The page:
- An employer didn't violate the National Labor Relations Act (NLRA) when a manager yelled at workers taking protected heat breaks to "get back to work," the National Labor Relations Board (NLRB) determined Dec. 4, reversing an administrative law judge's (ALJ) ruling.
- The employees involved in the dispute loaded, unloaded, moved and sorted merchandise stored in steel shipping containers for Orient Tally Company and California Cartage Company LLC. Relying on California law, several of the workers began jointly taking heat breaks in August 2015, according to case documents. An administrative law judge found that the breaks were protected concerted activity under the NLRA and that the employer violated that law when it implicitly threatened employees with unspecified reprisals, in violation of the NLRA. The Board, however, disagreed. The manager "did not make any statement suggesting that adverse action would be taken against the employees," the Board said. "He simply ordered employees to return to work. That he did so loudly and aggressively does not convert his order into a threat."
- The Board agreed with the ALJ, however, that the employer violated the law when it "coercively interrogated" an employee about a flyer about working conditions, directed him to bring his work-related concerns to management rather than voice them elsewhere and threatened another employee with termination.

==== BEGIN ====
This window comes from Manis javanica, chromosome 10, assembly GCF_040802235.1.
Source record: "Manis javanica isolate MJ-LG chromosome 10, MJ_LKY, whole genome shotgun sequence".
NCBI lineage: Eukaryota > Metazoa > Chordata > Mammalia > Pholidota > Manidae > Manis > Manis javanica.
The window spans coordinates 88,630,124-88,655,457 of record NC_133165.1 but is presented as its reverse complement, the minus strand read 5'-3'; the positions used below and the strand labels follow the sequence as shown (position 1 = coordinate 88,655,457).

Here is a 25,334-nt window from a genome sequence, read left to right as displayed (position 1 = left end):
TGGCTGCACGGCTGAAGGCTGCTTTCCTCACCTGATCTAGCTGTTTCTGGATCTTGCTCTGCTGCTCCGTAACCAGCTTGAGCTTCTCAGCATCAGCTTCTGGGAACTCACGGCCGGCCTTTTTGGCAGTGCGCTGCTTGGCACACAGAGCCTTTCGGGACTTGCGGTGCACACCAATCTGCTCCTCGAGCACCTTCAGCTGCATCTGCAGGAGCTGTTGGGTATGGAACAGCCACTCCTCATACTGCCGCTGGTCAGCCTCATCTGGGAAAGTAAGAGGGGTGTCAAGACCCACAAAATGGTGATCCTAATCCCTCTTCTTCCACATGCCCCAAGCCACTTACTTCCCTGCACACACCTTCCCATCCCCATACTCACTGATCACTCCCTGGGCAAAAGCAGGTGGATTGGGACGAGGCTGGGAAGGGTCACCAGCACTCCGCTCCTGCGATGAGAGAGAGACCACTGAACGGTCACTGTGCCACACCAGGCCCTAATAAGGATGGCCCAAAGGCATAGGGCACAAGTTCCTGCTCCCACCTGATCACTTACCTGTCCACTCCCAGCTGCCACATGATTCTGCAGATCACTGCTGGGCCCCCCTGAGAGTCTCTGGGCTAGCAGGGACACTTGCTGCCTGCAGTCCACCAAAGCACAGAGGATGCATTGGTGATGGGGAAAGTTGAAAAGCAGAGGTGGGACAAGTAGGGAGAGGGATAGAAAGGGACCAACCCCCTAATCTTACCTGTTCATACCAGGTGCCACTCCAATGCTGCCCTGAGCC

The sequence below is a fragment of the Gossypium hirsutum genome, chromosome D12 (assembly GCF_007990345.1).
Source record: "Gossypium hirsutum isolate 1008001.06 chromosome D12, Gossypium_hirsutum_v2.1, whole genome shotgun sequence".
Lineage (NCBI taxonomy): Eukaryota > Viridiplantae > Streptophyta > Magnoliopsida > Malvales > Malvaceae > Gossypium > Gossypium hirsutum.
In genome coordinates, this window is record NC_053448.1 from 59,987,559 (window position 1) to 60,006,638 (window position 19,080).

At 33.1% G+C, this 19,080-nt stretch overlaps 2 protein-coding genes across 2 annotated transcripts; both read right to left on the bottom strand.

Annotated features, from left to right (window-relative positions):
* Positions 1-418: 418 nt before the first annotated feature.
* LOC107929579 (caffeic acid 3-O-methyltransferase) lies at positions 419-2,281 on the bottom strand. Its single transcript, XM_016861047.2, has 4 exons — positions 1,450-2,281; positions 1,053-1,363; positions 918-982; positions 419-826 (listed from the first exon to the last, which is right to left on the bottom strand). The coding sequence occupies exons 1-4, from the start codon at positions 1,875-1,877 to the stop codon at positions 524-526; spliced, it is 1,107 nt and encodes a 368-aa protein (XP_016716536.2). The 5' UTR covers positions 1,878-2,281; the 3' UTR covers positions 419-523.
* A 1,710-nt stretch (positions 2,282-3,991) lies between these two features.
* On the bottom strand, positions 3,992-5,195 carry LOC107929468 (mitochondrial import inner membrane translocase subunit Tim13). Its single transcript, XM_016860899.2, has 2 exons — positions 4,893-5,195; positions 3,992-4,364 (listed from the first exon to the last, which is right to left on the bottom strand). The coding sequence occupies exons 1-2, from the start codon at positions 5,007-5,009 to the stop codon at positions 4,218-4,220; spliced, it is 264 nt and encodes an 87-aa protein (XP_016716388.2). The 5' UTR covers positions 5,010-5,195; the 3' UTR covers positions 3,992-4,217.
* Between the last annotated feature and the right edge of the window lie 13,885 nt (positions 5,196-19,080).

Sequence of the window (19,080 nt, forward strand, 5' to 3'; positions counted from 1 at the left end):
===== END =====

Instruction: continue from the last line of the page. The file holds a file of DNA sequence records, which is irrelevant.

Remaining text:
Employees' concerted activities – unionizing, discussing wages, advocating for better working conditions – are protected by the NLRA, and several enforcement actions from this year illustrate that.
In In-N-Out Burger, Inc. v. National Labor Relations Board, No. 17-60241 (July 6, 2018), the 5th U.S. Circuit Court of Appeals upheld an NLRB ruling in favor of employees who were wearing pins to work advocating for a $15 an hour minimum wage. The court pointed out that the NLRA has long been recognized to protect the right of employees to wear items such as buttons, pins and stickers relating to the terms and conditions of employment, unionization and other protected matters.
And earlier in the year the Board released a memo opining that worker participation in a "Day Without Immigrants" was protected concerted activity. The board’s memo came in response to an unfair labor charge filed against a suburban Detroit auto parts manufacturer after it fired 18 employees who took part in the nationwide walkout.
While the Board has been slowly shifting toward employer-friendly positions in recent years, changes have faced numerous hurdles and the law's mandate remains.